Higher education. The pursuit of greater equality has also left an imprint on the nation's colleges. For example, Title IX of the Higher Education Act decrees parity in athletics for males and females at postsecondary institutions. In addition the Higher Education Act requires colleges to pledge themselves not to discriminate racially or in other ways if they use federal funding to subsidize student financial aid, promote research, or construct dormitories.

The Pursuit of Efficiency in Education

Efficiency advocates, usually overlooking the substantial expansion in functions expected of America's public schools, claim that per-pupil expenditures nationwide have escalated in a troublesome manner. They argue that even when inflation is discounted, the per-pupil increase in school spending between 1950 and 2000 was 500 percent. The additional funds have been used to purchase items that, according to conventional education wisdom, will facilitate production. For example, class sizes have been reduced, and many categories of instructional and administrative specialists have been added. Despite such added resources, there appear to be no dramatic increases in output. Indeed, to the extent that standardized test scores are valid indicators of school production, output has diminished.

Efficiency has always been a major concern for educational policymakers and school administrators. There have existed points in history, however, at which particular attention has been accorded the topic. The mid-1920s was a time of such intense interest. This period coincided with the expansion of school administration as a specialized field. In an effort to enhance their professionalism, education officials attempted to adopt for schools many of the efficiency techniques then popular in industry. Raymond E. Callahan, in his 1960 book Education and the Cult of Efficiency, described this movement.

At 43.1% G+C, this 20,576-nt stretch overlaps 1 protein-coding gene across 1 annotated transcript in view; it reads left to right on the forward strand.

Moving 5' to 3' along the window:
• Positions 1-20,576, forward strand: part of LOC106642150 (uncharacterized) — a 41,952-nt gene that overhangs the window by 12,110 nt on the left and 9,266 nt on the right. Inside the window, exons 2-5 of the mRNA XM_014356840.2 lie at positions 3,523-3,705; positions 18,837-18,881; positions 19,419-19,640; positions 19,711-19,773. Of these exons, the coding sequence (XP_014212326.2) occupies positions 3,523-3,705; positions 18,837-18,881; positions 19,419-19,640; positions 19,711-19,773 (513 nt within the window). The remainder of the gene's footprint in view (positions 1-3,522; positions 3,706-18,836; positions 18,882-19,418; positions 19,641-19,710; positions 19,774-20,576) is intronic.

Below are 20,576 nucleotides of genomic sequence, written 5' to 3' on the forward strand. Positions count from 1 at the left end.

School district consolidation was another strategic arrow in the quiver of pre–World War II education efficiency proponents. By 1930 the number of local school districts in the United States had reached its high point–in excess of 125,000 separate units. By 1976 this number had been reduced to approximately 16,000. The number of districts hovered around 14,000 at the beginning of the twenty-first century. This drastic reduction in the number of units of a specialized local government took place in a manner so subtle as virtually to escape the notice of policy analysts. It also took place without a shred of persuasive evidence that it would indeed save money. Nevertheless, it constitutes one of the most dramatic of all changes in America's patterns of government.

In the 1960s, sociologists dominated school efficiency research. The premier study of this period was the Coleman Report, named after its principal author, James S. Coleman. The Coleman team concluded that school quality had little effect on student achievement independent of the social background of students. This finding, even though not so intended, was widely interpreted by the media and other lay sources as meaning that dollars for schools made little difference in student learning. This misunderstood assertion was widely publicized by efficiency advocates, and the Coleman finding served as justification during the 1970s for reducing the trajectory of school spending increases.

At various points in U.S. education history, the term accountability appears as a symbol. It represents a policy effort to control escalating school costs and insufficient student achievement by employing techniques that advocates suggest will improve school productivity. The efficiency movement of the late twentieth and early twenty-first centuries, operating under the episodically popular label of accountability, was launched by the 1983 appearance of A Nation at Risk, a highly visible national report by the National Commission on Excellence in Education. Seldom has an elite panel issued a document whose thesis was more inaccurate. Paradoxically, seldom has a blue-ribbon report had such a widespread and long-lasting consequence and had such a profound and lasting impact on public opinion and policy.